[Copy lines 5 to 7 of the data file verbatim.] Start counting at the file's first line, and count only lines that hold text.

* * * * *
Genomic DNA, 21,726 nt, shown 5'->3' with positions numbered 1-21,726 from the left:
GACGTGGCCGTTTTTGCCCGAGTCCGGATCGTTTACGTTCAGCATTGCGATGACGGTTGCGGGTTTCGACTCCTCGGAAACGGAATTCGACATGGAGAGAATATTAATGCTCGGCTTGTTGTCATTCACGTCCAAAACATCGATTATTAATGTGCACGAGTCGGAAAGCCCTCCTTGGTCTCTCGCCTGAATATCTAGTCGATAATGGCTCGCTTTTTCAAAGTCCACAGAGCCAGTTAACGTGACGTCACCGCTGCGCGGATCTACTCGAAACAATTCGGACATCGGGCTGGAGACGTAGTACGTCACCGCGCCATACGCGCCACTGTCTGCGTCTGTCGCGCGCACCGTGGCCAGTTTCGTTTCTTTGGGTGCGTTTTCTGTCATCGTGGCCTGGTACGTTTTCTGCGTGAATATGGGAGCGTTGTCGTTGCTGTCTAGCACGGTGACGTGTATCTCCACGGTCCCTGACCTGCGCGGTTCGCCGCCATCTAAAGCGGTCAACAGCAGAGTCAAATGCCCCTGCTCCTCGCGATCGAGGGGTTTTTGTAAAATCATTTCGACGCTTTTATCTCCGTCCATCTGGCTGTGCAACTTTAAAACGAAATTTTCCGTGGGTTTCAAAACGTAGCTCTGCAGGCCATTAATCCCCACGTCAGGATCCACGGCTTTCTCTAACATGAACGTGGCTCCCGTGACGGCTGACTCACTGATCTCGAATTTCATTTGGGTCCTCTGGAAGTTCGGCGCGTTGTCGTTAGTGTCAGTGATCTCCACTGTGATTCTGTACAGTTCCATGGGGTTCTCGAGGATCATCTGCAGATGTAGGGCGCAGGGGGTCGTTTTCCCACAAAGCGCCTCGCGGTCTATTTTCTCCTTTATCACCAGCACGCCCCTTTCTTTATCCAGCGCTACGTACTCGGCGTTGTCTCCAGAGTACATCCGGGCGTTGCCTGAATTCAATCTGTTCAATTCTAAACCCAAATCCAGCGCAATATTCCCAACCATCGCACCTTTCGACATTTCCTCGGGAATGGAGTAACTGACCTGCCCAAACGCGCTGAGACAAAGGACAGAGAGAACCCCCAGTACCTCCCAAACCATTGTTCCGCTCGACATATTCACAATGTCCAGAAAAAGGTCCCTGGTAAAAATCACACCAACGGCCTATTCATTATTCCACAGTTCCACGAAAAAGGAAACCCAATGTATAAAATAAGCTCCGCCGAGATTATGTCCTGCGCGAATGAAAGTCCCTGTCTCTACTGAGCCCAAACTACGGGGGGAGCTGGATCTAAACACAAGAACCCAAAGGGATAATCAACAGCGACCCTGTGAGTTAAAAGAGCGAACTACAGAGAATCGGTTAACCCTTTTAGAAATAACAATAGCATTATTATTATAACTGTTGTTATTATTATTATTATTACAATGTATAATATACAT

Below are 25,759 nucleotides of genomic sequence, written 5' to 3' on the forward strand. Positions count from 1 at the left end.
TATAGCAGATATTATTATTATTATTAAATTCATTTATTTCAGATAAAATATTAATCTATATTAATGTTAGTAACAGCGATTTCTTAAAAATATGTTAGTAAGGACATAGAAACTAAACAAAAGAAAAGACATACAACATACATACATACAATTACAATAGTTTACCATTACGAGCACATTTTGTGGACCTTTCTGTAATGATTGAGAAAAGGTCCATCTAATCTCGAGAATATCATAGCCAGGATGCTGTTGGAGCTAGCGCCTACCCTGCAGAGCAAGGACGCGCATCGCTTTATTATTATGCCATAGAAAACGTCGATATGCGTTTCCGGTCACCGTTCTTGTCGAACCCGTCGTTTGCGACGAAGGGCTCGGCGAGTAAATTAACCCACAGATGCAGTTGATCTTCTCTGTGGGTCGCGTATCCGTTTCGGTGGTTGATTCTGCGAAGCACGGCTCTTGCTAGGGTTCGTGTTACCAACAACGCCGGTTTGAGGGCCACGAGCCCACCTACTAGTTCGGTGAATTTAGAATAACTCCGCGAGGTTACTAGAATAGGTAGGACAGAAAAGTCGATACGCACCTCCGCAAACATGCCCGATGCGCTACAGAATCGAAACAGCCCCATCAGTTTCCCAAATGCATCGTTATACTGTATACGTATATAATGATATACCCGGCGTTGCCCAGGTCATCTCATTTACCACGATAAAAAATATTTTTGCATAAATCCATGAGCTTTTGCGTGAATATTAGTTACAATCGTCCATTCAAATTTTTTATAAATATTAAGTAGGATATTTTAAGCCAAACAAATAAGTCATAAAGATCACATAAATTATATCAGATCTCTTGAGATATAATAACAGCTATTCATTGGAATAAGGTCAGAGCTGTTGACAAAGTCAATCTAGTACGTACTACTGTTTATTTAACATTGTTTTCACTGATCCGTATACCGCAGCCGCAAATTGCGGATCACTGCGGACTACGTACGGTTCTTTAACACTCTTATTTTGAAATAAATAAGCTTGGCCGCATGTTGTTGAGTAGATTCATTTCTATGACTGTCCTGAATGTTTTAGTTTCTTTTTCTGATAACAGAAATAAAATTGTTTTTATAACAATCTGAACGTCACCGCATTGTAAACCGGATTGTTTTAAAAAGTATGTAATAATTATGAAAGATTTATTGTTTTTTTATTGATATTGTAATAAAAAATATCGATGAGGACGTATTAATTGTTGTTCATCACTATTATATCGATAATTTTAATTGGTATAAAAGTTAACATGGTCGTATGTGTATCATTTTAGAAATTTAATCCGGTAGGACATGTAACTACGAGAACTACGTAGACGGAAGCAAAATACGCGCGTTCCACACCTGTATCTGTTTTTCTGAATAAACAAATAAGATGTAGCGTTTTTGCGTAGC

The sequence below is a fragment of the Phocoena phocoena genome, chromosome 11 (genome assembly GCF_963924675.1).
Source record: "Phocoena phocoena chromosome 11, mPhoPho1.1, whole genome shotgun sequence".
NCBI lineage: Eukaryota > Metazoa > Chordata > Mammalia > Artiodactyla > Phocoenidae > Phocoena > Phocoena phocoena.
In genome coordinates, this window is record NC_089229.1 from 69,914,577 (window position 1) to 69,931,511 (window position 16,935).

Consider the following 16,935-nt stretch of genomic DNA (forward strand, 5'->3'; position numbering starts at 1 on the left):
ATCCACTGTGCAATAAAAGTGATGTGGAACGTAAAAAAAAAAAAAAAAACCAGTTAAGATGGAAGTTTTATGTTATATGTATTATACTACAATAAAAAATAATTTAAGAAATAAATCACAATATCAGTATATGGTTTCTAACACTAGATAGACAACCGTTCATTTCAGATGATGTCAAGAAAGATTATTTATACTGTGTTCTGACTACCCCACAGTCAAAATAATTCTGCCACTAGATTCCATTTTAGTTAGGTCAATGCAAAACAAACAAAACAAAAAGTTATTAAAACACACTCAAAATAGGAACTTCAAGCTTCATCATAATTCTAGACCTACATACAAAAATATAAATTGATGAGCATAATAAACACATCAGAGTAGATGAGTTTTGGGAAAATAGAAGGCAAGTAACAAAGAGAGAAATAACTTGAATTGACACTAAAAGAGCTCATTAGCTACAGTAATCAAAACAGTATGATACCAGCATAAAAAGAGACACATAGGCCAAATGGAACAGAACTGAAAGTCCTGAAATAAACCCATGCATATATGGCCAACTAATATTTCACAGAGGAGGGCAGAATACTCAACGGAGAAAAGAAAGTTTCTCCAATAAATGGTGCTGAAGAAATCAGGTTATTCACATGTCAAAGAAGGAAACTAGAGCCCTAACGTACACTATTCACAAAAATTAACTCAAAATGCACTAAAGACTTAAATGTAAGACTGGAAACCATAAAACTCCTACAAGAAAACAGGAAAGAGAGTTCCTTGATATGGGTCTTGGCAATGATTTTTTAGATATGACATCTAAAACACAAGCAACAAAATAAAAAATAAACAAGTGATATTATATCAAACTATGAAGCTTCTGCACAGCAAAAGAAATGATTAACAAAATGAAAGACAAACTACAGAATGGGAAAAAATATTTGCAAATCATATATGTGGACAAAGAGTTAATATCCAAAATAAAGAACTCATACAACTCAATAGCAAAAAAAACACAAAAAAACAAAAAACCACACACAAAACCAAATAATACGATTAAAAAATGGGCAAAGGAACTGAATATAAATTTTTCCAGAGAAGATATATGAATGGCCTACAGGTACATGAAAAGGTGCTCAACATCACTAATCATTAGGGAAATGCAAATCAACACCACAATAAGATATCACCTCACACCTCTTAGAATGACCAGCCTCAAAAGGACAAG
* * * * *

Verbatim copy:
The sequence below is a fragment of the Phocoena phocoena genome, chromosome 11 (genome assembly GCF_963924675.1).
Source record: "Phocoena phocoena chromosome 11, mPhoPho1.1, whole genome shotgun sequence".
NCBI lineage: Eukaryota > Metazoa > Chordata > Mammalia > Artiodactyla > Phocoenidae > Phocoena > Phocoena phocoena.